2.8. Intracellular Free Calcium Analysis by Fluo-4 AM

The free Ca2+ content of the oocytes was detected by LSCM as average relative fluorescence intensity (RFI) in individual fresh ( ) and vitrified GV oocytes ( ) according to Jones et al.'s [9] protocol. Briefly, oocytes were preloaded for 60 min in TCM medium supplemented with 4% BSA and 20 µmol/L Fluo-4 AM (Molecular Probes, Invitrogen, Eugene, OR, USA), followed by a 30 min wash in normal medium. Oocytes were transferred to an LSCM chamber maintained at 37°C. For quantifying relative RFI, a long path filter with an emission detection >510 nm was used and digital images were processed.

2.9. Determination of Mitochondrial Membrane Potential (∆Ψ) by JC-1

Mitochondrial potential assays were performed according to the method of Smiley et al. [30]. The potential sensitive fluorescence dye JC-1 (5,5′6,6′-tetrachloro-1,1,3,3′-tetraethylbenzimidazolycarbocyanine iodide (Molecular Probes, Invitrogen, Eugene, OR, USA) was used to measure the activity of oocyte mitochondria.

JC-1 dye was dissolved in dimethylsulfoxide at 10 µg/mL as a stock solution and diluted into preequilibrated TCM medium (Sigma) at 1 µg/mL, using a vortex. GV oocytes were isolated from fresh (  GV) and vitrified (  GV) ovaries, exposed to the dye at 37°C in a 5% CO2 incubator for 10 min in TCM medium, and then washed in TCM medium. The relative fluorescence intensity of JC-1 stained oocytes was determined by LSCM. The distribution of JC-1 monomer (green fluorescence detected in the fluorescein isothiocyanate channel, 515–530 nm bandpass filter) and J-aggregate fluorescence (orange/red J-aggregate fluorescence) was detected in the rhodamine isothiocyanate channel, using 585 nm long path filter. Laser power and photomultiplier settings were kept constant for all experiments. Images of individual zygotes were captured and quantified for fluorescence intensity.

2.10. Detection of ROS Content in GV Oocytes Using Spectrofluorometer

To measure ROS levels in GV oocytes derived from vitrified ( ) and nonvitrified ( ) mouse ovaries, after mechanical isolation of oocytes from ovaries, 20 oocytes were pooled in each experiment ( in five repeats in each group), washed 3 times with phosphate buffer saline (PBS), and incubated in 40 mmol/L of Tris-HCl buffer ( ) containing 5 μmol/L 2′, 7′-dichlorodihydrofluorescein diacetate (DCHFDA; Merck; Darmstadt, Germany) at 37°C for 30 min. Then, the solution was removed and the oocytes were washed three times with PBS, immediately homogenized in 100 μL of Tris-HCl buffer (40 mmol/L, pH 7.0), sonicated at 50 W for 1 min, and centrifuged at 10,000 ×g for 20 min at 4°C, and the supernatants were collected. Fluorescence was monitored in the supernatant using a spectrofluorometer at 488 nm excitation and at 525 nm emission [31]. Data were expressed as μM H2O2 and the mean dichlorofluorescein (DCF) fluorescence intensity (means ± SEM). The analysis for each sample was done duplicately.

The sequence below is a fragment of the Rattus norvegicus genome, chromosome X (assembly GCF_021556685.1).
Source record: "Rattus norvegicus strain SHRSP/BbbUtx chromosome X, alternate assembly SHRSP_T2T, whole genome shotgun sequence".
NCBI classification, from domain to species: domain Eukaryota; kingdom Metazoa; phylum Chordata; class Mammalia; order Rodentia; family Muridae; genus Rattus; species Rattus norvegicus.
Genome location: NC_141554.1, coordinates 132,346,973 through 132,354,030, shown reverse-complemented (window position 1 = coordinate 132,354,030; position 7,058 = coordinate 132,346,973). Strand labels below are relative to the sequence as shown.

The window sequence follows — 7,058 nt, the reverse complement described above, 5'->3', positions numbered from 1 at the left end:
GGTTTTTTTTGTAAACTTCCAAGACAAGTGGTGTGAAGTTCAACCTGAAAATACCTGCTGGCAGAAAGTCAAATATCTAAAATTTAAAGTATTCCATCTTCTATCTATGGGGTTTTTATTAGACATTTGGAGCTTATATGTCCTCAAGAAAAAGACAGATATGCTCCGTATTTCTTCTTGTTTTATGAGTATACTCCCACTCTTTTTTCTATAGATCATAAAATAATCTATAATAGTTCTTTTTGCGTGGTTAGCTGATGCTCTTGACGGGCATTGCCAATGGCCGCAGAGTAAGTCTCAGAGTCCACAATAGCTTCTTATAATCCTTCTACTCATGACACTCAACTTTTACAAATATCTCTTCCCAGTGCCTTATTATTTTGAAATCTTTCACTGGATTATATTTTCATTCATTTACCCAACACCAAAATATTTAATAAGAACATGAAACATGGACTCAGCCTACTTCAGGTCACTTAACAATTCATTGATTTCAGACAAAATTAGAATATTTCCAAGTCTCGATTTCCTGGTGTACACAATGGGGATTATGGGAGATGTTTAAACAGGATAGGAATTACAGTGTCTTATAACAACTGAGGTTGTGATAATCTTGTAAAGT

2.11. Statistical Analysis

All experiments were repeated at least three times. Oocyte maturation and embryo development were analyzed by one-way ANOVA, and Tukey's HSD was used as post hoc tests. ATP levels and RFI values for JC-1 and Fluo-4 AM were analyzed statistically by the t-test and were considered significant at .

3. Results

3.1. Maturation Rates of Vitrified and Nonvitrified Tissue-Isolated GV Oocytes

The rates of morphologically normal isolated GV oocytes derived from fresh and vitrified mouse ovaries were 97% and 89%, respectively. No significant differences were observed in the proportion of normal oocytes between the two groups.

Table 1 summarizes the maturation and fertilization rates of the GV oocytes and their subsequent embryo development. The MII stage was reached by of GV oocytes in the control group and in the vitrified group. The rates in the vitrified samples were lower than those in controls ( ).

tab1
Table 1: The maturation rates of the mouse vitrified and nonvitrified tissue-isolated GV oocytes.

Fertilization rates were in the control group and in the vitrified group, and blastocyst formation rates were and in control and vitrified groups, respectively. The rates in the vitrified samples were lower than those in controls ( ).

3.2. ATP Content of Tissue-Isolated GV Oocytes

As shown in Figure 1, the ATP content of individual GV oocytes derived from vitrified samples (  mol) was significantly lower ( ) than that of fresh samples (  mol).

489032.fig.001
Figure 1: ATP content (pmol) of GV oocytes from fresh and vitrified mouse ovaries. *Significant difference between groups ( ).
3.3. Mitochondrial Distribution

Laser scanning confocal microscopy (LSCM) analysis of GV oocytes loaded with rhodamine 123 (R123) showed two distinct mitochondrial distribution patterns in the ooplasm (Figures 2(a) and 2(b)): uniform, large aggregates and uniform, small aggregates. 66.6% of the GV oocytes from fresh tissue had large aggregates, and 33.3% had small aggregates. In the vitrified group, 50% of the oocytes showed large aggregates, and 50% showed small ones.